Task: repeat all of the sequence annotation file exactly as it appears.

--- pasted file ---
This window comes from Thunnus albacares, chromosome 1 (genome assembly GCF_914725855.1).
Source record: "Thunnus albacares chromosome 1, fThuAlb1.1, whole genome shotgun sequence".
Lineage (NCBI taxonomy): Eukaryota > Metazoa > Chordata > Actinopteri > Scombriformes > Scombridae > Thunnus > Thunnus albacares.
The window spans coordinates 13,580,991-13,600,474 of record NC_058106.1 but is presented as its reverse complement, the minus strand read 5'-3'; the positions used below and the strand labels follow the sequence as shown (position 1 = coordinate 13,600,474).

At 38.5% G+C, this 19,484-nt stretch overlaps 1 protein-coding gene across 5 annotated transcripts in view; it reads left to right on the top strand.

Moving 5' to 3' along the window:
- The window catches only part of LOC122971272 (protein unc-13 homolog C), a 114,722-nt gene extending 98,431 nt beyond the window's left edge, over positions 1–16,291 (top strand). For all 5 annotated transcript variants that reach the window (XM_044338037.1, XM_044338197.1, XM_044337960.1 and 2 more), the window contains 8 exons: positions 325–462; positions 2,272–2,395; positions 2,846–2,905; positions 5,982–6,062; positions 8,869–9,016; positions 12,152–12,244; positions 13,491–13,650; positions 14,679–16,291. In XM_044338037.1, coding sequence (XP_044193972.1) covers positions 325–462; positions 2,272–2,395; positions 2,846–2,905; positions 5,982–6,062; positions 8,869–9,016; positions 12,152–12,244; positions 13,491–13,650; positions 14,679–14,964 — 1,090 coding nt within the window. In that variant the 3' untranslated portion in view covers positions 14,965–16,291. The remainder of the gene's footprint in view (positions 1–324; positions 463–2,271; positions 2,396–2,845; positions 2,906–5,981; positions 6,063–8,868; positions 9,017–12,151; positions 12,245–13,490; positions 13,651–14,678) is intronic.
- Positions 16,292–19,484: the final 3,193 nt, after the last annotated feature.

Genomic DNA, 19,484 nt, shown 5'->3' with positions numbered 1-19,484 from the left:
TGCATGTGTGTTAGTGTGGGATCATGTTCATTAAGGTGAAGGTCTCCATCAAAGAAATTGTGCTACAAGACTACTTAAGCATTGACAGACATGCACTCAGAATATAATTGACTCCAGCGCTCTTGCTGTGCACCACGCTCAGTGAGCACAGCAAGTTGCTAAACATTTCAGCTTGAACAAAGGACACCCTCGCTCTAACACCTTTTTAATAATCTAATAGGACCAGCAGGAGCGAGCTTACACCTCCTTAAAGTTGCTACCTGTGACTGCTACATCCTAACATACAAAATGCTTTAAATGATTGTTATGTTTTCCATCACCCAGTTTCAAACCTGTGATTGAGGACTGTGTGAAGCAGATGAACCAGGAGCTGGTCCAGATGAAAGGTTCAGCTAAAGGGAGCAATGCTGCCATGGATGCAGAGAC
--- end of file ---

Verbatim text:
This window comes from Thunnus albacares, chromosome 1 (genome assembly GCF_914725855.1).
Source record: "Thunnus albacares chromosome 1, fThuAlb1.1, whole genome shotgun sequence".
Lineage (NCBI taxonomy): Eukaryota > Metazoa > Chordata > Actinopteri > Scombriformes > Scombridae > Thunnus > Thunnus albacares.
The window spans coordinates 13,580,991-13,600,474 of record NC_058106.1 but is presented as its reverse complement, the minus strand read 5'-3'; the positions used below and the strand labels follow the sequence as shown (position 1 = coordinate 13,600,474).

At 38.5% G+C, this 19,484-nt stretch overlaps 1 protein-coding gene across 5 annotated transcripts in view; it reads left to right on the top strand.

Moving 5' to 3' along the window:
- The window catches only part of LOC122971272 (protein unc-13 homolog C), a 114,722-nt gene extending 98,431 nt beyond the window's left edge, over positions 1–16,291 (top strand). For all 5 annotated transcript variants that reach the window (XM_044338037.1, XM_044338197.1, XM_044337960.1 and 2 more), the window contains 8 exons: positions 325–462; positions 2,272–2,395; positions 2,846–2,905; positions 5,982–6,062; positions 8,869–9,016; positions 12,152–12,244; positions 13,491–13,650; positions 14,679–16,291. In XM_044338037.1, coding sequence (XP_044193972.1) covers positions 325–462; positions 2,272–2,395; positions 2,846–2,905; positions 5,982–6,062; positions 8,869–9,016; positions 12,152–12,244; positions 13,491–13,650; positions 14,679–14,964 — 1,090 coding nt within the window. In that variant the 3' untranslated portion in view covers positions 14,965–16,291. The remainder of the gene's footprint in view (positions 1–324; positions 463–2,271; positions 2,396–2,845; positions 2,906–5,981; positions 6,063–8,868; positions 9,017–12,151; positions 12,245–13,490; positions 13,651–14,678) is intronic.
- Positions 16,292–19,484: the final 3,193 nt, after the last annotated feature.

Genomic DNA, 19,484 nt, shown 5'->3' with positions numbered 1-19,484 from the left:
TGCATGTGTGTTAGTGTGGGATCATGTTCATTAAGGTGAAGGTCTCCATCAAAGAAATTGTGCTACAAGACTACTTAAGCATTGACAGACATGCACTCAGAATATAATTGACTCCAGCGCTCTTGCTGTGCACCACGCTCAGTGAGCACAGCAAGTTGCTAAACATTTCAGCTTGAACAAAGGACACCCTCGCTCTAACACCTTTTTAATAATCTAATAGGACCAGCAGGAGCGAGCTTACACCTCCTTAAAGTTGCTACCTGTGACTGCTACATCCTAACATACAAAATGCTTTAAATGATTGTTATGTTTTCCATCACCCAGTTTCAAACCTGTGATTGAGGACTGTGTGAAGCAGATGAACCAGGAGCTGGTCCAGATGAAAGGTTCAGCTAAAGGGAGCAATGCTGCCATGGATGCAGAGAC